Situation Report

A weekly digest of national security, defense, and cybersecurity news from Foreign Policy reporters Jack Detsch and Robbie Gramer, formerly Security Brief. Delivered Thursday.

The Turkey-Sized Roadblock to NATO Expansion

Bumps in the road stall Finland and Sweden from joining the alliance.

By , a diplomacy and national security reporter at Foreign Policy, and , Foreign Policy’s Pentagon and national security reporter.
Finnish President Sauli Niinisto, with Swedish Prime Minister Magdalena Andersson, speaks in front of flags at a podium.
Finnish President Sauli Niinisto, with Swedish Prime Minister Magdalena Andersson, speaks in front of flags at a podium.
Finnish President Sauli Niinisto, with Swedish Prime Minister Magdalena Andersson, speaks in the Rose Garden following a meeting at the White House in Washington on May 19. Mandel Ngan/AFP via Getty Images

Welcome back to Foreign Policy’s SitRep! We have some bittersweet news to share with you first: Our colleague Colum Lynch, ace reporter covering the United Nations and diplomacy, is leaving FP for greener pastures. He is an incredible colleague, mentor, and journalist, and we’ll miss him dearly. For fans of Colum’s reporting, stay tuned with him for his next moves.

And with that, here’s what’s on tap for the day: Turkey and Croatia signal they may say “nyet” to NATO expansion, U.S. President Joe Biden finally gets two top diplomats in place, and the top U.S. corruption watchdog for Afghanistan takes both Biden and former U.S. President Donald Trump to task.

If you would like to receive Situation Report in your inbox every Thursday, please sign up here.

Welcome back to Foreign Policy’s SitRep! We have some bittersweet news to share with you first: Our colleague Colum Lynch, ace reporter covering the United Nations and diplomacy, is leaving FP for greener pastures. He is an incredible colleague, mentor, and journalist, and we’ll miss him dearly. For fans of Colum’s reporting, stay tuned with him for his next moves.

And with that, here’s what’s on tap for the day: Turkey and Croatia signal they may say “nyet” to NATO expansion, U.S. President Joe Biden finally gets two top diplomats in place, and the top U.S. corruption watchdog for Afghanistan takes both Biden and former U.S. President Donald Trump to task.

If you would like to receive Situation Report in your inbox every Thursday, please sign up here.


NATO Expansion? That’s (Maybe) Gonna Be a No From Turkey, Dawg

After months of flirting with it, Finland and Sweden have finally decided they want to tie the knot with NATO and join the military alliance. (Thanks again, Russian President Vladimir Putin.) The two countries are meeting with U.S. President Joe Biden on Thursday morning.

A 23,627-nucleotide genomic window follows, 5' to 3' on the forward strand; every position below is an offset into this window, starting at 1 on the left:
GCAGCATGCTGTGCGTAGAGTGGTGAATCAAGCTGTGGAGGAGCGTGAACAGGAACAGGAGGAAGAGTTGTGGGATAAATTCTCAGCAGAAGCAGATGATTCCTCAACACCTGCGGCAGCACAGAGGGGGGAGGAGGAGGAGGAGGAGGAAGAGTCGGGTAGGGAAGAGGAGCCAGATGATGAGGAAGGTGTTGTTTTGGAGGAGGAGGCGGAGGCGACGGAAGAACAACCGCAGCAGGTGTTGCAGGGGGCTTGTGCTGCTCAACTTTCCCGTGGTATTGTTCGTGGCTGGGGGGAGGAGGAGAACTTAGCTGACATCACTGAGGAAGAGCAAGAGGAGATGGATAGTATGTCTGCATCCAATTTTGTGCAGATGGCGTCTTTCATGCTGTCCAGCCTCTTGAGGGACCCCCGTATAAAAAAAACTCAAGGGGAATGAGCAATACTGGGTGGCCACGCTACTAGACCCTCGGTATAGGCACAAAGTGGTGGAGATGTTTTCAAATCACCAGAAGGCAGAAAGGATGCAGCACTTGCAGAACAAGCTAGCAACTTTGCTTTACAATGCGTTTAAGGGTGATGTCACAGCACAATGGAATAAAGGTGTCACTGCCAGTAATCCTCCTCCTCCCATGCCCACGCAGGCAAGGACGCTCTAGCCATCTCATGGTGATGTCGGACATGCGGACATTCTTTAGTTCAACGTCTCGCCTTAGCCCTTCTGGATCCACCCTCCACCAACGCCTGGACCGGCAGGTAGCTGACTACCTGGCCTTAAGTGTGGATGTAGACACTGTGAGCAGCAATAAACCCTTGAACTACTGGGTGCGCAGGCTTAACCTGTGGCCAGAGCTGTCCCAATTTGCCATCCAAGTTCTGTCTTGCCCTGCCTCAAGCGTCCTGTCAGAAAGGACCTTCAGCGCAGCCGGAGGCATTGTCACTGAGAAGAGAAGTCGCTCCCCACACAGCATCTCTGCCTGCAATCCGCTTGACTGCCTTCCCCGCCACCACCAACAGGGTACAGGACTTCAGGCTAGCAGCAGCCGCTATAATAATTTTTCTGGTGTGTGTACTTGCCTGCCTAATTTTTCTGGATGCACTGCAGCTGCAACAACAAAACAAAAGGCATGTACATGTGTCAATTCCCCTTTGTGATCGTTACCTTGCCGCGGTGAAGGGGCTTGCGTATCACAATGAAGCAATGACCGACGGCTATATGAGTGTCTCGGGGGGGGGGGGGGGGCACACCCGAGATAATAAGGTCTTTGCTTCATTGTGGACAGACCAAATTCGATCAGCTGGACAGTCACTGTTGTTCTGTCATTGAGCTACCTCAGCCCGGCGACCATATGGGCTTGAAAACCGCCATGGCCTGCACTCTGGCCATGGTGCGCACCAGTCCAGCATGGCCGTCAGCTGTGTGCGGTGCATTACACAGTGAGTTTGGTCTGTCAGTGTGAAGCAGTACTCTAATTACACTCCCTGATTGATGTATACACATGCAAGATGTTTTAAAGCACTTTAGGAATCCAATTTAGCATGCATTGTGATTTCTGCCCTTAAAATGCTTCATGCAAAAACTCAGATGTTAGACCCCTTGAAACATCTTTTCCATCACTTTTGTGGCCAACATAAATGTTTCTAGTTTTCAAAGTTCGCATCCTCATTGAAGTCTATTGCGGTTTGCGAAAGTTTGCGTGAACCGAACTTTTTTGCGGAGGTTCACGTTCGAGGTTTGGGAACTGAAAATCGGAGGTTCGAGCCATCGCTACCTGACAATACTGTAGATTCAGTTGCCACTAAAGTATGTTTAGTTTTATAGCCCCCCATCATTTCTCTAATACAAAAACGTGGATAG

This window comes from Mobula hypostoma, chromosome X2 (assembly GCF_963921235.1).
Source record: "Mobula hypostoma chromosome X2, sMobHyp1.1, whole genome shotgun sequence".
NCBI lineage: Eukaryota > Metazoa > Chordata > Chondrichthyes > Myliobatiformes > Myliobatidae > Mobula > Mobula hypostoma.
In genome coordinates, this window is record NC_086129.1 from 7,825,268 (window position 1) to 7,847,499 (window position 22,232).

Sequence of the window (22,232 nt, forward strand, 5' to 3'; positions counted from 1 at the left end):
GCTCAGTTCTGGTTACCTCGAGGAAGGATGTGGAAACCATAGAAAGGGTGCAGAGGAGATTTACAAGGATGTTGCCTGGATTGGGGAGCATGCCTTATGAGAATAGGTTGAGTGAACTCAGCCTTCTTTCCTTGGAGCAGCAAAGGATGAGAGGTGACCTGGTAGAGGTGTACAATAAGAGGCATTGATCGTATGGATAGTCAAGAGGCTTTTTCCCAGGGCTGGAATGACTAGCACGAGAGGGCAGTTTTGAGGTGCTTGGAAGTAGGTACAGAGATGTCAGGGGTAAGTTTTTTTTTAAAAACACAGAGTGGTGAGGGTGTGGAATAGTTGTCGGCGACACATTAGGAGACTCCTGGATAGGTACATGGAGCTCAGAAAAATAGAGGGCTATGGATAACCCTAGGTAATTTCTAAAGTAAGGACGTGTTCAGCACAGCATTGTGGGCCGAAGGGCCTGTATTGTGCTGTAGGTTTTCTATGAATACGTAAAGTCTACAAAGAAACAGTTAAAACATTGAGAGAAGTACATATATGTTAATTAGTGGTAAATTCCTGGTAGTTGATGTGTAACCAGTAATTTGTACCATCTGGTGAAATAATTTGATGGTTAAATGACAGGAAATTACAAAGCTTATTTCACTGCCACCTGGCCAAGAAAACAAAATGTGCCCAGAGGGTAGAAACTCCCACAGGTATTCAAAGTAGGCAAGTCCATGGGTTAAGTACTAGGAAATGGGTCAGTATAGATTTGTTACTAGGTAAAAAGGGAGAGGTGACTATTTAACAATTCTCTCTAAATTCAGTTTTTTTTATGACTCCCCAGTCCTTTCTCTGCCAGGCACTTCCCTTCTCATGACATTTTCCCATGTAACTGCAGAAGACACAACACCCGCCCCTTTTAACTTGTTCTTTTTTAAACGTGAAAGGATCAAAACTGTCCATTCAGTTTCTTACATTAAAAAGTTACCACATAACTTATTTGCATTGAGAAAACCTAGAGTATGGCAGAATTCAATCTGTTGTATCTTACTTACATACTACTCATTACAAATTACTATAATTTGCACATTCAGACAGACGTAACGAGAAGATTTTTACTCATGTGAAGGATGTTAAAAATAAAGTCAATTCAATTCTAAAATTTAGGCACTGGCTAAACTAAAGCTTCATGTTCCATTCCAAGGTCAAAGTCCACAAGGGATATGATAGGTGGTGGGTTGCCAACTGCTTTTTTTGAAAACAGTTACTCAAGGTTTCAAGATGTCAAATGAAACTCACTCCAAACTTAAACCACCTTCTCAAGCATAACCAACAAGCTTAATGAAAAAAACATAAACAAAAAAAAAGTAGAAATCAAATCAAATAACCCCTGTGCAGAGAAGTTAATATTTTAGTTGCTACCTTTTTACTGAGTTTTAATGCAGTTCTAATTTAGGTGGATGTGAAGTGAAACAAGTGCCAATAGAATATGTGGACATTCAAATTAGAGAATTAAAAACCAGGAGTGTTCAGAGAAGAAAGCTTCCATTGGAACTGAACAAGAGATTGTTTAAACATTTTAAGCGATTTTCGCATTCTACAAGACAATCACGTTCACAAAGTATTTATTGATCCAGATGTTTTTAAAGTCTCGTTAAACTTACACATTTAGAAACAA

Joining NATO, however, isn’t a simple process, even for two developed democracies with strong militaries that seem like just the right fit for the alliance.

It takes unanimous consent from all 30 NATO members, ratified by votes in parliaments (and in the United States’ case, the Senate) across Europe and North America.

Almost everyone is fully on board with expanding NATO to include two new Nordic friends, especially in the wake of Putin’s brazen invasion of Ukraine. We say almost because there’s a tiny handful of NATO members that smell a bit of opportunity in the game.

Spoiler alert. And by opportunity, we mean signaling they won’t support Finland and Sweden joining the club unless (wink, wink, nudge, nudge) the rest of the current or incoming members just do them a few solids first. Enter Turkey and Croatia, our first two spoilers on the NATO expansion train.

Turkish President Recep Tayyip Erdogan signaled this week he won’t support Finnish and Swedish membership because they’re not hard enough on Kurdish separatist groups that Turkey considers terrorist organizations. Oh, and Finland and Sweden slapped an arms embargo on Turkey in 2019 over its incursion into Syria. So maybe—and we’re doing some educated speculating here—Turkey could be signaling that it will change its tune on NATO expansion if those two aspirant members make some changes of their own.

Balkan surprise. Then there’s Croatia. After initially pledging full support for NATO membership last month, Croatian President Zoran Milanovic threw a curveball and decided that, no, maybe Croatia shouldn’t be supporting Finland and Sweden’s NATO membership unless European countries support some election law changes in neighboring Bosnia and Herzegovina.

He wasn’t exactly subtle. “Turkey certainly will not move away from the table before it gets what it wants,” Milanovic said, according to Total Croatia News. “How are we fighting for our interests?”

Playing hardball? Does that mean Finland and Sweden’s membership is dead in the water? It’s not impossible, but it’s still highly unlikely, according to six European officials who have spoken to SitRep about the process. Their read on the situation is that these announcements are just transactional negotiating tactics, designed to extract a few national policy or political gains from the rest of the alliance. Once those are sorted out, they’ll get on board with NATO expansion.

You can call it opportunism, underhanded extortion, or simple hard-nosed realism in the callous world of international relations. We’ve heard it referred to as all of the above from various officials tracking the behind-the-scenes diplomacy.

The irony is that the more the rest of NATO—particularly some of its most powerful members, such as the United States, United Kingdom, Germany, and France—want Finland and Sweden to quickly join, the more other NATO members may decide now is the time to raise a fuss over X or Y issue before signing off on NATO expansion.